Fact check: ‘Yes on Prop 16’ ads don’t convey PG&E’s huge fingerprints

Dana Sherne, SF Public Press — Jun 6 2010 - 5:23pm

Tuesday’s statewide election features a controversial industry-backed proposition that would amend the California Constitution to require a two-thirds vote before a community could change its energy provider. The largest tonnage of paper political ads flooding mailboxes in San Francisco sport a variety of images — some ominous, some silly and sarcastic — but the same message: Proposition 16, the “Taxpayers Right to Vote Act,” protects voters from spendthrift politicians. But the ads, paid for mostly by incumbent power provider Pacific Gas & Electric Co., are misleading in a few important ways.

Black and white graphic novel gets colorful in gallery exhibit

Ambika Kandasamy, SF Public Press — Jun 4 2010 - 3:38pm
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How to illustrate idiosyncratic personalities coping with the monotony of day-to-day life? For San Francisco artist Jamaica Dyer, it’s no longer just black and white. The characters from her black-and-white graphic novel “Weird Fishes” take on a new life with her use of a soft color palette and gentle brush strokes. It is the story about two teenagers named Dee and Bunny Boy who grapple with issues of identity and question reality. An exhibition of her work is on display through June 13 at the Cartoon Art Museum’s Small Press Spotlight.


SF budget plan cuts 993 jobs, finds hidden funds

Dana Sherne, SF Public Press — Jun 2 2010 - 1:11pm

Mayor Gavin Newsom announced his proposed annual budget Tuesday, with some new money and lots of cuts. By cutting 993 jobs and reducing some salaries, the city will save $64.2 million, he said. Full-time employment will be the lowest it has been in more than 10 years, he said, adding, “In the last decade, whatever we’ve done, we’re back to where we were in 1998.”

As gay marriage heads back to court, political proponents are split

Kristine Magnuson, SF Public Press — Jun 1 2010 - 2:40pm

Since the passage of Proposition 8 in 2008, there has been a substantial divide among gay-rights groups over how soon they should go to voters to try and reverse the ban against same-sex marriage. Meanwhile, a legal effort to reverse the law will return to the courtroom on June 16 for closing arguments.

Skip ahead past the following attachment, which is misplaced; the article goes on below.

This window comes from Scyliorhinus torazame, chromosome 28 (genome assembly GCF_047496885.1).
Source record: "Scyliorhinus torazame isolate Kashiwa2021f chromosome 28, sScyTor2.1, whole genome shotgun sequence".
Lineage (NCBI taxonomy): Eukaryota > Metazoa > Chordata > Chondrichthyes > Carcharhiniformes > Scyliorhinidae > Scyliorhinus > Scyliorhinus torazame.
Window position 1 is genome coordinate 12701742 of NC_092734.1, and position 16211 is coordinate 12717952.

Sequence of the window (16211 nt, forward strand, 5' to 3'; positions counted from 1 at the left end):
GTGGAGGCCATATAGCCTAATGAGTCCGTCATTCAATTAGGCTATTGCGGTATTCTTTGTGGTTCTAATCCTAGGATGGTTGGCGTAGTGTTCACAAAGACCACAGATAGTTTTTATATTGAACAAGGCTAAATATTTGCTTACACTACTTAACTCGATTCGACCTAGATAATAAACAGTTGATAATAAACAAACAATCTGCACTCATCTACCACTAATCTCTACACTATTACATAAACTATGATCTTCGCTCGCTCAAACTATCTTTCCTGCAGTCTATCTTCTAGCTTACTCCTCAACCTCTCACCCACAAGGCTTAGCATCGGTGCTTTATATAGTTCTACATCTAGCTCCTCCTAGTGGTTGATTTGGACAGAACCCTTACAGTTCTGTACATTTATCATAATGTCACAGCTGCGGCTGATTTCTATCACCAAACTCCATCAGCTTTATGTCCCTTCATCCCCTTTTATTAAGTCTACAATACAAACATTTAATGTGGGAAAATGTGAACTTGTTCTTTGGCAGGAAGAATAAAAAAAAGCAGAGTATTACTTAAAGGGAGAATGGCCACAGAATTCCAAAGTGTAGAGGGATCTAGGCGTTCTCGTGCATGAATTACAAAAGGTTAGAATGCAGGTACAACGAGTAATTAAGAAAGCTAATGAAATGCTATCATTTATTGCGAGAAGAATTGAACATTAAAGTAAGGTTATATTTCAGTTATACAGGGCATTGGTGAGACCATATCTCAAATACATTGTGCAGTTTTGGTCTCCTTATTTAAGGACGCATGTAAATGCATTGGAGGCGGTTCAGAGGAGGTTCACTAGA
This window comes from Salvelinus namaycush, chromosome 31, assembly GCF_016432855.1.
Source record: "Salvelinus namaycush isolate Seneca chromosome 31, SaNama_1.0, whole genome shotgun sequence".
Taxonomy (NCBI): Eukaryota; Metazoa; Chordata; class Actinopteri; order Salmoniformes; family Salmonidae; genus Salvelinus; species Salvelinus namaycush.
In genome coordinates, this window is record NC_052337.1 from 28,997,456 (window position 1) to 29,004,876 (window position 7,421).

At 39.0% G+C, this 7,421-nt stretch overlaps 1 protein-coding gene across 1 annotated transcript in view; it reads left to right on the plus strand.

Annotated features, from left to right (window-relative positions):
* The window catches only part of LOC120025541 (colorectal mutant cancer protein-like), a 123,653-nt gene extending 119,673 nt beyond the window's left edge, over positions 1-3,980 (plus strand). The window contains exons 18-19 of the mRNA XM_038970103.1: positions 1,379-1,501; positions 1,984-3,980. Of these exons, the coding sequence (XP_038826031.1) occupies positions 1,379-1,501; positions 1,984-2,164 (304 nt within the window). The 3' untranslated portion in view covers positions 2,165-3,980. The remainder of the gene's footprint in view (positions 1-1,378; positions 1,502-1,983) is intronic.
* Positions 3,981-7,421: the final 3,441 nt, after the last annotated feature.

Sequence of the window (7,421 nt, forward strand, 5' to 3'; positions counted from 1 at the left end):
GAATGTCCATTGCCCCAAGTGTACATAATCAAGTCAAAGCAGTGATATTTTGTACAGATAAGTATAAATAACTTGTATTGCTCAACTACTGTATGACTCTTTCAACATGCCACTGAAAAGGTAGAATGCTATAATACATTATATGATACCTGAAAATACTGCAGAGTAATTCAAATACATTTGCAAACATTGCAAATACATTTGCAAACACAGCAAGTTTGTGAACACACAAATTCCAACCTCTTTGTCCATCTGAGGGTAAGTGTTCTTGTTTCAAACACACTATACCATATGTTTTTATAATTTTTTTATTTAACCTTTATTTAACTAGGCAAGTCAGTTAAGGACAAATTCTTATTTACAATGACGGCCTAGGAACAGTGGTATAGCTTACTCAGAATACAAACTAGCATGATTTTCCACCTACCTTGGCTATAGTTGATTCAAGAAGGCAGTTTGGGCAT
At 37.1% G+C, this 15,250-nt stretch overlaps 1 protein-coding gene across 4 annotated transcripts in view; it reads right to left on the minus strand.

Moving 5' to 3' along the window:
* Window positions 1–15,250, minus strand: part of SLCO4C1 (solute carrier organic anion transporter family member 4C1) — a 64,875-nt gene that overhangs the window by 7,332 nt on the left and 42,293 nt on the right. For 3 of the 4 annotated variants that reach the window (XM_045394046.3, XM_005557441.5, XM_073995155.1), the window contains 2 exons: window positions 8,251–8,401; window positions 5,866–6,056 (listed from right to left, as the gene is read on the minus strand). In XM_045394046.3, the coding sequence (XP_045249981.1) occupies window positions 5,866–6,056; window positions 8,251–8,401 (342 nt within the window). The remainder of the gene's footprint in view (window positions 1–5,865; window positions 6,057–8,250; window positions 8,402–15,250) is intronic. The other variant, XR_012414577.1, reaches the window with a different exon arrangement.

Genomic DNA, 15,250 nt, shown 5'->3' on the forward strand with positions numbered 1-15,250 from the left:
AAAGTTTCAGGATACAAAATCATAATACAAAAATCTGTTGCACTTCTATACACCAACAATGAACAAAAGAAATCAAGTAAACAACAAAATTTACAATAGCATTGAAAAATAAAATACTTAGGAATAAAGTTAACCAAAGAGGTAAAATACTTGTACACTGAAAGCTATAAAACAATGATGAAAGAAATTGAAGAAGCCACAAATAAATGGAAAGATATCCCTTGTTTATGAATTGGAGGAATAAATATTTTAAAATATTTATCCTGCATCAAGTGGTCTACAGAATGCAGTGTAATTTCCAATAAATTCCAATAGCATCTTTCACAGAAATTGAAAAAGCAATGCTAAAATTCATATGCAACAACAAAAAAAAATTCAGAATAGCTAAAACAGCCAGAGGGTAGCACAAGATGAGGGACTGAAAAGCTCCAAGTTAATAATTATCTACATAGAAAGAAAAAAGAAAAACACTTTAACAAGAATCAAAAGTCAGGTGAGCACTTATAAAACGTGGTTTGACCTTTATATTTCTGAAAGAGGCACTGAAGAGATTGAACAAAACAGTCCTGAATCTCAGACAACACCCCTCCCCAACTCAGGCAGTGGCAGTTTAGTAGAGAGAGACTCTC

Harvey Milk remembered on Castro Street on day in his honor

Lila LaHood, SF Public Press — May 24 2010 - 1:19pm

At one of several local celebrations for California’s inaugural Harvey Milk Day, San Francisco officials dedicated a plaque to the slain supervisor and gay rights activist in front of his former camera shop and campaign headquarters on Castro Street. Read more...

Domestic workers’ call for reform aired in City Hall

Dana Sherne, SF Public Press — May 21 2010 - 9:21am
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Fair treatment of domestic workers rose to the top of the agenda of San Francisco leaders this week, unleashing an emotional response from workers who said their contributions to society were under-valued. “Domestic workers are the backbone of the economy, working to ensure the health of others and freeing others to work in the workforce,” said Supervisor Eric Mar. Read more...

Gay divorce bill removes extra hurdle for domestic couples

Kristine Magnuson, SF Public Press — May 17 2010 - 12:26pm

Legislation that would make it easier — and less expensive — for same-sex domestic partners and married couples to split up has cleared the state Assembly and is now heading to the Senate. Currently, couples who had registered as domestic partners and later married have to go through separate processes to dissolve each agreement. The new law would allow for one process to handle both matters.


Supervisors support fee deferment to encourage building in the city

Dana Sherne, SF Public Press — May 12 2010 - 3:57pm

Although one supervisor questioned whether allowing developers to delay paying some fees would spur building in the city, officials say the accommodation will create more jobs and spur the economy.

Supervisors consider sidewalk policing as public debate heats up

Shawn Gaynor, SF Public Press — May 11 2010 - 5:34pm

The simmering debate on Mayor Gavin Newsom’s proposed restrictions on sitting and lying on the streets, the so-called “sit-lie” legislation, lined up advocates on both sides in what one city supervisor termed a culture war on San Francisco’s streets. Regardless of what the Board of Supervisors does with the plan — and they are likely to pan it — it could find new life on the ballot if the mayor presses forward.


‘Sanctuary city’ policy threatened by federal database